Pre-Kinect, Microsoft Had "Exotic" Controllers

In 2010, Microsoft's Kinect is a motion-sensing camera that requires no control pad. You are, as the marketing goes, the controller. In the beginning, though, things weren't so fancy.

According to a big write-up on the history of Kinect on Wired, in 2007, Xbox boss Don Mattrick had called for a "reimagining of the way we interact" with consoles. Something beyond the decades-old video game standard of using a device in your hand to control something on a TV screen. Combining various different areas of Microsoft research, from speech recognition to facial recognition, that call to arms would eventually become Kinect.

What's interesting, though, is that while some parts of Kinect had to be drawn from parts of Microsoft completely unrelated to the Xbox - the facial recognition came from the company's China offices, for example - the Xbox team's own R&D outfit in Redmond, Washington had already been working on "exotic gyroscopic and accelerometer-based controller prototypes".

In other words, their research wasn't the result of Mattricks decision. They'd been designing them well before that. Which begs the question; had Kinect not come together as the result of all these various pieces of Microsoft technology, would Microsoft had gone down the same road as Sony with its Move peripheral, and make their motion controller a physical device? Who knows, maybe the Kinect decision killed off just such a device...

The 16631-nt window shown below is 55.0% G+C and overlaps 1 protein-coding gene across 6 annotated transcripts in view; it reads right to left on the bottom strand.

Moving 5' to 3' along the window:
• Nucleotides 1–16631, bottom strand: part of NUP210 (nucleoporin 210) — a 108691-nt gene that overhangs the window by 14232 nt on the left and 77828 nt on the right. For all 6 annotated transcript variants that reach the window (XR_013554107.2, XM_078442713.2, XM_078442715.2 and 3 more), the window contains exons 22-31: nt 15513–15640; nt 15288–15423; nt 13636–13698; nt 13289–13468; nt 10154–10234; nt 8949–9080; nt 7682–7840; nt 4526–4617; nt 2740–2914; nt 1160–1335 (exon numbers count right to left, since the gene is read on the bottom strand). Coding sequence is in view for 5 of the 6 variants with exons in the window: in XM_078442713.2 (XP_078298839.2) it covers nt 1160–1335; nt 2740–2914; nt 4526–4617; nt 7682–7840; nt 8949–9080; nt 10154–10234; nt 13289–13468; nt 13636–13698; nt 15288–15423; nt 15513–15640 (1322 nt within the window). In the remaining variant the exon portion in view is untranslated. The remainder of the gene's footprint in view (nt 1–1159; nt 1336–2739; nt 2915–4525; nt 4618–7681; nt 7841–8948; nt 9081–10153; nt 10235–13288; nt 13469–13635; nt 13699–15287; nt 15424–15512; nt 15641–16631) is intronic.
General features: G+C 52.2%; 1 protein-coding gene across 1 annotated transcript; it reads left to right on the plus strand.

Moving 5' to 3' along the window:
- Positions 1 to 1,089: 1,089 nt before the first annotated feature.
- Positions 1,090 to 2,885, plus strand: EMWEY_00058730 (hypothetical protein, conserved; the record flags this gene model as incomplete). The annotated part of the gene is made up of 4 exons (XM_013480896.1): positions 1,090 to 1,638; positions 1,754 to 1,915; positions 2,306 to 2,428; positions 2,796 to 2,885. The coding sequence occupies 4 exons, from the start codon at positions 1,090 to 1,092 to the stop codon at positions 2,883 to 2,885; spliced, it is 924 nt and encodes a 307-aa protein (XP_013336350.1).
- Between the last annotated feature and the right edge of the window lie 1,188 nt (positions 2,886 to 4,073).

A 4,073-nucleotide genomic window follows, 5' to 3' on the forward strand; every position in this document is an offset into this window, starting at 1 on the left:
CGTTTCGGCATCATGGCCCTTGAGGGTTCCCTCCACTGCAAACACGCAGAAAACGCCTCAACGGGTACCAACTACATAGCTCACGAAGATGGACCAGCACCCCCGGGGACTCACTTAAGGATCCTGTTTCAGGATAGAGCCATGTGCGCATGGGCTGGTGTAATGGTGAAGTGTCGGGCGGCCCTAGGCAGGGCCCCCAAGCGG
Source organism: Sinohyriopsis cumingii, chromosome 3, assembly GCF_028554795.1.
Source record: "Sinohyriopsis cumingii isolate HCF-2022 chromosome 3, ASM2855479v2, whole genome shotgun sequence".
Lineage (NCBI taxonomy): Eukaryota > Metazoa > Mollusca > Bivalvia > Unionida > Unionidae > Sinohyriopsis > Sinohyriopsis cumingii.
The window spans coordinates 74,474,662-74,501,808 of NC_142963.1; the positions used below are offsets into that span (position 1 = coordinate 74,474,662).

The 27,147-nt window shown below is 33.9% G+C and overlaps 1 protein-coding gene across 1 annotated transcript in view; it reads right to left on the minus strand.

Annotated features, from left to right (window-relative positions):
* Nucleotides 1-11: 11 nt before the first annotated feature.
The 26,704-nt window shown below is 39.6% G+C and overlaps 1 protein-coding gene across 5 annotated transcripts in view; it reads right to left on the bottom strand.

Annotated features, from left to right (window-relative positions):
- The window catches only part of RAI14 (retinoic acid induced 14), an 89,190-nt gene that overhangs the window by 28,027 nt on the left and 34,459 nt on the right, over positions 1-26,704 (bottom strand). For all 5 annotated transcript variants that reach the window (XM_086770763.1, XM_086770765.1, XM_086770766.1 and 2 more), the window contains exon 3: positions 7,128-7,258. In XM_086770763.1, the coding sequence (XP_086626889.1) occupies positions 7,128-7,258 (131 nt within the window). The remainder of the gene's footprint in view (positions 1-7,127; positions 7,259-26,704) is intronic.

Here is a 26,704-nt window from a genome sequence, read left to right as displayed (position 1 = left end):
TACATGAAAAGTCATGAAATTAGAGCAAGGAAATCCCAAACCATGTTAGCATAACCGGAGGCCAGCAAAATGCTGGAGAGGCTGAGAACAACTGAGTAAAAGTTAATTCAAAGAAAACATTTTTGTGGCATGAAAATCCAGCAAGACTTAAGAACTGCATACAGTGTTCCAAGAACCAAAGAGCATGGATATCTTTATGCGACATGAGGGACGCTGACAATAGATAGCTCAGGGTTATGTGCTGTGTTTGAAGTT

Kinect for Xbox 360: The inside story of Microsoft's secret 'Project Natal' [Wired]


    The article is really interesting from a tech-development standpoint. It also makes me want to punch people who say "lolol the wii already did it" in the face because they have no idea of the complexity involved. Kinect should be praise for the R&D involved alone, in comparison the Move is essentially the same as when you see behind-the-scenes of movie special effects and you see the guys walking around in black costumes with pingpong balls stuck all over their body to capture their movements.

    You know, I kinda wish Microsoft had gone this route. I mean, the camera technology is mighty impressive, but you can only make games so deep when the only method of input it flailing your limbs. Adding small optional controllers to hold in either hand with buttons would have gone a long way. Although I suppose there's nothing stopping Microsoft from doing that in the future.

    I'll probably only get Kinect when they start incorporating it in subtler ways into the games I already play. Like turning your head slightly while keeping your eyes on the screen to look around in a racing game, or using hand guetures and signals to to make squad commands (like in real life) in FPS.

    That's where Kinet's appeal lies for me.

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